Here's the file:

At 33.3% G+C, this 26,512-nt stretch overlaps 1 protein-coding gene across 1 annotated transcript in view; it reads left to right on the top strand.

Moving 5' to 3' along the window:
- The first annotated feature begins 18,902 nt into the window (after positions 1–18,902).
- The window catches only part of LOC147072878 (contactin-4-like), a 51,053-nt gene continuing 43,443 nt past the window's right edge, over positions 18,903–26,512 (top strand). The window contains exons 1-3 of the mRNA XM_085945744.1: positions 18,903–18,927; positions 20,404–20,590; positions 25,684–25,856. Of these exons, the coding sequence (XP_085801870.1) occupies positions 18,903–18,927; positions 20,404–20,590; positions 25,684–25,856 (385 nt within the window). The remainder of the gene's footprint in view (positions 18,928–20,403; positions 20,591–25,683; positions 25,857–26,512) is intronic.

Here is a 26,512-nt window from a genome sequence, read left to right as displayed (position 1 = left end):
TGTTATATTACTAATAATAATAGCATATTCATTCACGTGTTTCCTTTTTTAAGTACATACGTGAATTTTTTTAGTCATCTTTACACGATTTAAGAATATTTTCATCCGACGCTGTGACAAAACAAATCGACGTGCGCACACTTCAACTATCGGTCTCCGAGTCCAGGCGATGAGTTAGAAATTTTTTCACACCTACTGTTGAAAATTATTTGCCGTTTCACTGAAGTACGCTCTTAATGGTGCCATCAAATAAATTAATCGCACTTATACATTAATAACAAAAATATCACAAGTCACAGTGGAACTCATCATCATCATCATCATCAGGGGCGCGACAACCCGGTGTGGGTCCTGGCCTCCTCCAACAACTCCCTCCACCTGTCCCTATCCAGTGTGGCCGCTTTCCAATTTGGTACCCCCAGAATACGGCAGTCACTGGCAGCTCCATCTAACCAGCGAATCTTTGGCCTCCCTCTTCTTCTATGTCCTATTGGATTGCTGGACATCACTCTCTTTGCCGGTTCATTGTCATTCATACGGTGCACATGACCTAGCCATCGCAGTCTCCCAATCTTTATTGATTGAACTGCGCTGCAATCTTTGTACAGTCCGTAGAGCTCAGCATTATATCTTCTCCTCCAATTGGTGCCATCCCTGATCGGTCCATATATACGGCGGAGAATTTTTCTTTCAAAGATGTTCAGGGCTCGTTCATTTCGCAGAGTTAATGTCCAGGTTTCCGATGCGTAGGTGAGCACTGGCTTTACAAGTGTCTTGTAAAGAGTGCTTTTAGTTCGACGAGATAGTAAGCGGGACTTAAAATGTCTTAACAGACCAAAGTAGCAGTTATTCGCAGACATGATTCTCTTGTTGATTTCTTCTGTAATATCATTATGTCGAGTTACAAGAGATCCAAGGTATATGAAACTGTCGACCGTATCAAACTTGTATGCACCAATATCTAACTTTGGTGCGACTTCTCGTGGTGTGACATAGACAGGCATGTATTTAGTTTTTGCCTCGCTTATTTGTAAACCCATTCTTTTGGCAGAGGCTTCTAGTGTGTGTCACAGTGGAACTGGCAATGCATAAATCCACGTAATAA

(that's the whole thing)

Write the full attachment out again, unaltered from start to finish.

At 33.3% G+C, this 26,512-nt stretch overlaps 1 protein-coding gene across 1 annotated transcript in view; it reads left to right on the top strand.

Moving 5' to 3' along the window:
- The first annotated feature begins 18,902 nt into the window (after positions 1–18,902).
- The window catches only part of LOC147072878 (contactin-4-like), a 51,053-nt gene continuing 43,443 nt past the window's right edge, over positions 18,903–26,512 (top strand). The window contains exons 1-3 of the mRNA XM_085945744.1: positions 18,903–18,927; positions 20,404–20,590; positions 25,684–25,856. Of these exons, the coding sequence (XP_085801870.1) occupies positions 18,903–18,927; positions 20,404–20,590; positions 25,684–25,856 (385 nt within the window). The remainder of the gene's footprint in view (positions 18,928–20,403; positions 20,591–25,683; positions 25,857–26,512) is intronic.

Here is a 26,512-nt window from a genome sequence, read left to right as displayed (position 1 = left end):
TGTTATATTACTAATAATAATAGCATATTCATTCACGTGTTTCCTTTTTTAAGTACATACGTGAATTTTTTTAGTCATCTTTACACGATTTAAGAATATTTTCATCCGACGCTGTGACAAAACAAATCGACGTGCGCACACTTCAACTATCGGTCTCCGAGTCCAGGCGATGAGTTAGAAATTTTTTCACACCTACTGTTGAAAATTATTTGCCGTTTCACTGAAGTACGCTCTTAATGGTGCCATCAAATAAATTAATCGCACTTATACATTAATAACAAAAATATCACAAGTCACAGTGGAACTCATCATCATCATCATCATCAGGGGCGCGACAACCCGGTGTGGGTCCTGGCCTCCTCCAACAACTCCCTCCACCTGTCCCTATCCAGTGTGGCCGCTTTCCAATTTGGTACCCCCAGAATACGGCAGTCACTGGCAGCTCCATCTAACCAGCGAATCTTTGGCCTCCCTCTTCTTCTATGTCCTATTGGATTGCTGGACATCACTCTCTTTGCCGGTTCATTGTCATTCATACGGTGCACATGACCTAGCCATCGCAGTCTCCCAATCTTTATTGATTGAACTGCGCTGCAATCTTTGTACAGTCCGTAGAGCTCAGCATTATATCTTCTCCTCCAATTGGTGCCATCCCTGATCGGTCCATATATACGGCGGAGAATTTTTCTTTCAAAGATGTTCAGGGCTCGTTCATTTCGCAGAGTTAATGTCCAGGTTTCCGATGCGTAGGTGAGCACTGGCTTTACAAGTGTCTTGTAAAGAGTGCTTTTAGTTCGACGAGATAGTAAGCGGGACTTAAAATGTCTTAACAGACCAAAGTAGCAGTTATTCGCAGACATGATTCTCTTGTTGATTTCTTCTGTAATATCATTATGTCGAGTTACAAGAGATCCAAGGTATATGAAACTGTCGACCGTATCAAACTTGTATGCACCAATATCTAACTTTGGTGCGACTTCTCGTGGTGTGACATAGACAGGCATGTATTTAGTTTTTGCCTCGCTTATTTGTAAACCCATTCTTTTGGCAGAGGCTTCTAGTGTGTGTCACAGTGGAACTGGCAATGCATAAATCCACGTAATAA